Thursday, December 29, 2016

How to Make Rulings

Dungeonmaster Plato believed that philosopher-DMs must be raised in special enclaves, away from any corrupting influence, if they are to learn how to properly DM.
So, the OSR says this thing all the time.

"Rulings, not rules."

It means that we'd rather have a small, tidy core of mechanics and then improvise all the uncommon rules, rather than have a giant encyclopedia of rules.

There are many reasons for this, and most of them are good ones.  (And I won't go into the reasons here.)

So if a DM wants to be good at rules, what does she have to do?

Well, she has to bust out the rulebook and memorize it.  Even the rules about grappling.  Even the rules about how long you can tread water.  This is what you have to do if you want to be a DM Who Is Good At Rules.

So if a DM wants to be good at rulings, what does she have to do?

. . .

Well, that's a tough one.  There's not a lot of guidance out there.  More ink has been spilled describing the overland speed of donkeys on a taiga (summer) than on how to make effective rulings.

Part of the problem is a conceptual one.  Rulings begin where rules run out.  They occupy the gaps in a rulebook, outside of where most writers spend their time thinking.  And it feels a litter counter-intuitive to put a chapter in a rulebook titled "How to Write Your Own Rulebook".  It's like printing a cookie recipe on the inside of an Oreo wrapper.

I have a tattoo based on this painting of Diogenes.
By Gerome.
And yet, making rulings is a very important skill.  It's what separates mediocre DMs from excellent ones.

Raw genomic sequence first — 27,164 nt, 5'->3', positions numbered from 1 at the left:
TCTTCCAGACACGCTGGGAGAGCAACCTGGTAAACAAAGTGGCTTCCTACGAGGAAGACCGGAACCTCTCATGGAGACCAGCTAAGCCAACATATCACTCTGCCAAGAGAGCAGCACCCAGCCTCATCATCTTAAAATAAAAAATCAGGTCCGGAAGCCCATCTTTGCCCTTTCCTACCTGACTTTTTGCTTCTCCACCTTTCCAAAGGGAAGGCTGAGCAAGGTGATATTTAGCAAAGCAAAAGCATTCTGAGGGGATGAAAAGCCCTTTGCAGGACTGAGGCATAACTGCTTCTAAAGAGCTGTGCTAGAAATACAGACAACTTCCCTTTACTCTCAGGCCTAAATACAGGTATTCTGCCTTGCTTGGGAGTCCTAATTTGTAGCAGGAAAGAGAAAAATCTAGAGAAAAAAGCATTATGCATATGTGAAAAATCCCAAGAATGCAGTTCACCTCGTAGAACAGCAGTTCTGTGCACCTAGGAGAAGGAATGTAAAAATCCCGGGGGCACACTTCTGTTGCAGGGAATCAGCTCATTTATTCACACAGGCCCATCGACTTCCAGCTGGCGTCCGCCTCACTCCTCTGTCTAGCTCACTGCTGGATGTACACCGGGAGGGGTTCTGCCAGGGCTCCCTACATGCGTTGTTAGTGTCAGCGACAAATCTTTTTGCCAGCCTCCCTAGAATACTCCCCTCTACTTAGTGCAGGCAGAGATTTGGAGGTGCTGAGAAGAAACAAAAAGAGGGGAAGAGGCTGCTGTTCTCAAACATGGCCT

So here's my attempt.

First question when designing a thing: what are the traits of a good thing?

1. Rulings Should be Fast

This is probably the most important one.  One of the biggest advantage of rulings over rules is that the DM just says some shit and the game keeps going.  No consulting the tome.  No arguing about rules.  (Or at least, keep those things to a minimum.)

2. Rulings Should Give Expected Probabilities

The in-game fiction needs to match the player's expectations.

Other people will restate this as: Rulings Need To Be Fair, but I think that's a less useful description.

If I'm DMing Hobbits & Hobbitholes and I realize that there is no rule for jumping over Farmer Maggot's dog, I'll have to make up my own ruling for jumping.  And whatever ruling I come up with had better give Legolas a better chance of success than Gimli, because everyone knows that Gimli can't jump.

If I make the jump a simple Strength check, I've failed, because Gimli is stronger than Legolas.  I could make it a Dex check, or a Strength check with a racial penalty to dwarves because of their stubby legs--the details don't matter as much as the resultant probabilities.

Relative probabilities are the most important (Legolas > Gimli), but absolute probabilities matter, too.

If I make the ruling, and the players do the math before rolling, and they realize that no one has more than an 7% chance of jumping over the dog, they'll (rightfully) protest.  It's five people jumping over one dog at the same time.  There's no way that dog should have such a high chance of stonewalling the entire party.

Rulings Should be Consistent

Consistent with other rules: getting hurled against a wall by a giant is pretty similar to taking a bad fall.  You'll need to come up with a good reason why one does lethal damage and the other does subdual damage.  The similarities are too big to ignore.

Consistent with other rulings: If you've been allowing players to coup-de-grace fallen enemies with ranged weapons, you should allow enemy archers to do the same thing to the players.  (You asshole.)

Next question: What are some tips that will help us achieve these goals?

Tip: Just Say Yes

"Okay, well you showed up with all the right preparations, and you can take your time when attempting it.  I'm going to rule that you just automatically succeed."

If the PCs have exactly the right approach, let them through.  If there's no rush for time, let them through.  If there is no penalty for failure (i.e. they can just re-attempt if they fail), let them through.